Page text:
Becoming the Ice Master

 Guyal Nelson and staff at Riverside Arena in Moose Lake use the Zamboni (shown above) to treat the ice and keep it smooth for skaters. 

For nearly a decade Guyal Nelson has been learning and practicing the art of making ice at Moose Lake’s Riverside Arena.

What started out as a 10 hour a week caretaker position gradually has become much more. Guyal Nelson watched and learned from volunteers, training seminars and trial and error to make the perfect sheet of ice for skating. At first his job did not include making ice, but with the gradual decrease in willing and knowledgeable volunteers Nelson soon became the Ice Master in Moose Lake. 

The key to perfect ice according to Nelson is time. That sheet of smooth frozen water all starts with a patiently made quarter inch sheet of ice, created by painstakingly even coverage of the arena surface with water that is allowed to freeze solid. Simply tossing out a hose is not enough according to Nelson, time and patience must be used to direct the water into creating a smooth base coat of ice. Paint that freezes dry is then applied to this base coat of ice, and another carefully created three quarters of an inch of ice is added on top of those painted lines and logos. 

After the ice is made it needs to be maintained. Treating and smoothing the surface using a maintenance machine known as a Zamboni scrapes the surface flat and coats it with water to fill in nicks and gouges on a regular schedule.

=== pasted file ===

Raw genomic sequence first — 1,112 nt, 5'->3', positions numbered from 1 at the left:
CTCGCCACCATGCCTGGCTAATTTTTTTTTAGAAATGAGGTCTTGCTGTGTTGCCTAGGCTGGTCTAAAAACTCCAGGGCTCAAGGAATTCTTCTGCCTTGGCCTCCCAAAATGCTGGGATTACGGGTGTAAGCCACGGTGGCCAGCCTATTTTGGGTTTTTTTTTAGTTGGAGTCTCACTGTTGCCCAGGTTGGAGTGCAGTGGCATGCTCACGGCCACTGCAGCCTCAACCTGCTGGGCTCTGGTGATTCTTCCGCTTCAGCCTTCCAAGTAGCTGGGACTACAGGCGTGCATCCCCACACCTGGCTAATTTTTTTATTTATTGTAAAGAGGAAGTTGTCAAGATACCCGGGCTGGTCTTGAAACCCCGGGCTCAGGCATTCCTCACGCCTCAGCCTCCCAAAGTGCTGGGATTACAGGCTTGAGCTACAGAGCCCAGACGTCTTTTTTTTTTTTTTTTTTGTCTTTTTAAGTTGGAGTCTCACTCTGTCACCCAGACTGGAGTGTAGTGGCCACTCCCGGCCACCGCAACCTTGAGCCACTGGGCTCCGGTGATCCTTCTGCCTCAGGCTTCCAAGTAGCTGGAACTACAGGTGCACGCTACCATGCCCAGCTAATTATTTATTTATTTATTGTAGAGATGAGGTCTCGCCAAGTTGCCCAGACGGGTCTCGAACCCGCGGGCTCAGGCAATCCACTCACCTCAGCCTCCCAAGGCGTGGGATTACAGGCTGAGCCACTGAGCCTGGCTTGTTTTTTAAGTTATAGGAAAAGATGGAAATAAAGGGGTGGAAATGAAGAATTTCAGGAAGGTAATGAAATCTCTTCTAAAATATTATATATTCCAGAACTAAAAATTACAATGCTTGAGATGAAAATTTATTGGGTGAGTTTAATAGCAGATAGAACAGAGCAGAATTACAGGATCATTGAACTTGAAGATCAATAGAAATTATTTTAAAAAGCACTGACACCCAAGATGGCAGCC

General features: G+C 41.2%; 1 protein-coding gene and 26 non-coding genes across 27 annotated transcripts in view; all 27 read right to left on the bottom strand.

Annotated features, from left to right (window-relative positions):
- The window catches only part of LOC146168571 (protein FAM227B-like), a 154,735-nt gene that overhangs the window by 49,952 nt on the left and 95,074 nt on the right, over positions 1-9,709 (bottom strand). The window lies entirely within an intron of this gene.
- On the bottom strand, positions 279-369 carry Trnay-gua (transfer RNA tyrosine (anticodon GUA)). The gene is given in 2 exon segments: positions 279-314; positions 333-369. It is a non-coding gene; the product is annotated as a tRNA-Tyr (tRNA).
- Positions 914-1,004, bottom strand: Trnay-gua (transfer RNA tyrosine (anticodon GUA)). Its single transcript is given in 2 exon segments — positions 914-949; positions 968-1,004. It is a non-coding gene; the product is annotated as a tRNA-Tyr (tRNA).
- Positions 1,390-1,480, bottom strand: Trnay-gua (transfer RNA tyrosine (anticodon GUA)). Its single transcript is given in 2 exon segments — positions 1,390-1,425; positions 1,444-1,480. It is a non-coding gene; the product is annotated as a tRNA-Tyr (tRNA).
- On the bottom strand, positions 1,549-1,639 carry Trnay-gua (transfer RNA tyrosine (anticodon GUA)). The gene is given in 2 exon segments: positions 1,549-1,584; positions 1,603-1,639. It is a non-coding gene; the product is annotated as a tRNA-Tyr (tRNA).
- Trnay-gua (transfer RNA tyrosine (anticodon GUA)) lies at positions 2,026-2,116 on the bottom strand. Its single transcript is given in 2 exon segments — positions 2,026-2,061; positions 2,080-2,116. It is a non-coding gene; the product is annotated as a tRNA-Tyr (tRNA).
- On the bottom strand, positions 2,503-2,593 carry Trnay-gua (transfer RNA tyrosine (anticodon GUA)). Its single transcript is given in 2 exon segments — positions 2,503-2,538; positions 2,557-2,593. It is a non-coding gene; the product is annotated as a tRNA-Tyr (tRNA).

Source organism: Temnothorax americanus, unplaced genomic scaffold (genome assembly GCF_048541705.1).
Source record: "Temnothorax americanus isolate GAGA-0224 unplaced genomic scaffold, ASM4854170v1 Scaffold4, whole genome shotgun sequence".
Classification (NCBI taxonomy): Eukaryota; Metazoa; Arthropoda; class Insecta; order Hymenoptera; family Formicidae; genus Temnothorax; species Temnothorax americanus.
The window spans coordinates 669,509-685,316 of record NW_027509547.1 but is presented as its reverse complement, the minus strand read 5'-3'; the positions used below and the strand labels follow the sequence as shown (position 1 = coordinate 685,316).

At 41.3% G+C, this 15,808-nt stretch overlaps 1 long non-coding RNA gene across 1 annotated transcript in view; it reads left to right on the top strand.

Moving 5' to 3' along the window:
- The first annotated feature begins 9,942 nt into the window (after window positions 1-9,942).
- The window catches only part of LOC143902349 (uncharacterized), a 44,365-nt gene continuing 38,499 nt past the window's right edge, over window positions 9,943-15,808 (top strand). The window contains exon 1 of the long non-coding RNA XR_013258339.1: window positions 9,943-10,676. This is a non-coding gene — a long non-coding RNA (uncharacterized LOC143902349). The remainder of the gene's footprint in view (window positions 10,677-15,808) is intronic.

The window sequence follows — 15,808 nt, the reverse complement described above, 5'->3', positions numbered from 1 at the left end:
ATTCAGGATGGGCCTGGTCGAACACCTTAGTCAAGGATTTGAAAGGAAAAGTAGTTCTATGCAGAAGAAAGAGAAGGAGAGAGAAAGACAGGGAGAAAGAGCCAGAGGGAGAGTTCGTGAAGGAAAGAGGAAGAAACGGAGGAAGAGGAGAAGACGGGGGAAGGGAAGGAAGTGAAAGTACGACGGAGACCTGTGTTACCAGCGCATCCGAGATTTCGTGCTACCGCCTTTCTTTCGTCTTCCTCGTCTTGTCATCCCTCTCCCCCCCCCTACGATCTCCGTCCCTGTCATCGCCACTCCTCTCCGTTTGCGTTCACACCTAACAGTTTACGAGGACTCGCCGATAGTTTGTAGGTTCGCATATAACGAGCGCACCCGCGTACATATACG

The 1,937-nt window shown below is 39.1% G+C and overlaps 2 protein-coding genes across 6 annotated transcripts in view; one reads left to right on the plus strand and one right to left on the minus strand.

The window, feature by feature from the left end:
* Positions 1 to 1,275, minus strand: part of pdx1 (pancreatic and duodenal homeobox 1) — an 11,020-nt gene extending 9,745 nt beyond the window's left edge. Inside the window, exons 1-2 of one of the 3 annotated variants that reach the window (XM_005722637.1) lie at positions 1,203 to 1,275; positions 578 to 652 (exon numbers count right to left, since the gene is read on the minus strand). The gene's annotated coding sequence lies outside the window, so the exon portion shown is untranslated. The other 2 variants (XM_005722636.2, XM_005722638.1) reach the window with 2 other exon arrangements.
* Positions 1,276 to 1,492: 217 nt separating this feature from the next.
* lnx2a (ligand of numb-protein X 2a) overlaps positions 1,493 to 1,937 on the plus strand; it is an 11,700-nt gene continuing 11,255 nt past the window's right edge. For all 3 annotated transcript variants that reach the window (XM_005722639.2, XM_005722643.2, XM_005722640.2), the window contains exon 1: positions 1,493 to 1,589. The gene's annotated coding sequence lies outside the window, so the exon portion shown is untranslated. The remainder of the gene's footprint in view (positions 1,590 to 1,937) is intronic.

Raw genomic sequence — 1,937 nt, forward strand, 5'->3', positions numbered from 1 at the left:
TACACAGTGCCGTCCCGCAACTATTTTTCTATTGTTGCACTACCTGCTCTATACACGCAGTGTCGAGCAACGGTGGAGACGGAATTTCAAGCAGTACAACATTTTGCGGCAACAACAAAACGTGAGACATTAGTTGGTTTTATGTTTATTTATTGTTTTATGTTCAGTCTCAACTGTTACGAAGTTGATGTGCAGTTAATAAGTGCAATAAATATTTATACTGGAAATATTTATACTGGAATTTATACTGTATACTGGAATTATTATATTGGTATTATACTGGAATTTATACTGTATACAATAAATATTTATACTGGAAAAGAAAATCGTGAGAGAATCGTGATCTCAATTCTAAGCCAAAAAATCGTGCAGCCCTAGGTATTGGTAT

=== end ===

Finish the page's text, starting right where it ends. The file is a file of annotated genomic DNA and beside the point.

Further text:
Nelson spends his days 

working on scheduling staff to care for the ice and arena, checking emails, posting on the arena social media pages, treating the ice, checking temperature gages, cleaning and now disinfecting to prevent the spread of COVID-19. This is not a job he does alone, he has a staff of three and many volunteers around to help him care for the ice and arena. 

With the increasing number of rules put in place to protect skaters and staff from COVID-19 the staff and volunteers have had to make adaptations. Locker rooms are not available for skater use and many show up for practice fully dressed. Despite the difficulties Nelson thinks it is important for kids to have the opportunity to get out and enjoy their ice time. 

Nelson says that his favorite part of working at Riverside Arena is watching the kids who come in learning how to skate and following them through their hockey careers from Ice Mite age to Varsity skaters. He has watched many of the current Rebels Girls’ Varsity skaters from those early glides on the ice to now. 

So many rinks and arenas are struggling to make ends meet with the increased restrictions from COVID-19 making them close their doors to the public. The Moose Lake Hockey Association has not been able to hold any of their regular tournaments for fundraising. The city of Moose Lake chose to go ahead and put in ice, even during the shut down. Nelson predicts that income will be impacted well into next year by these safety measures.  

 * Editor's note: Nelson wanted me to mention that skate sharpening is also a part of his job at Riverside Arena, he gets asked regularly if this is something they do there. If you have questions on cost and available times please contact them. The system used is computerized so sharpening is accurate and skates come out sharp. 
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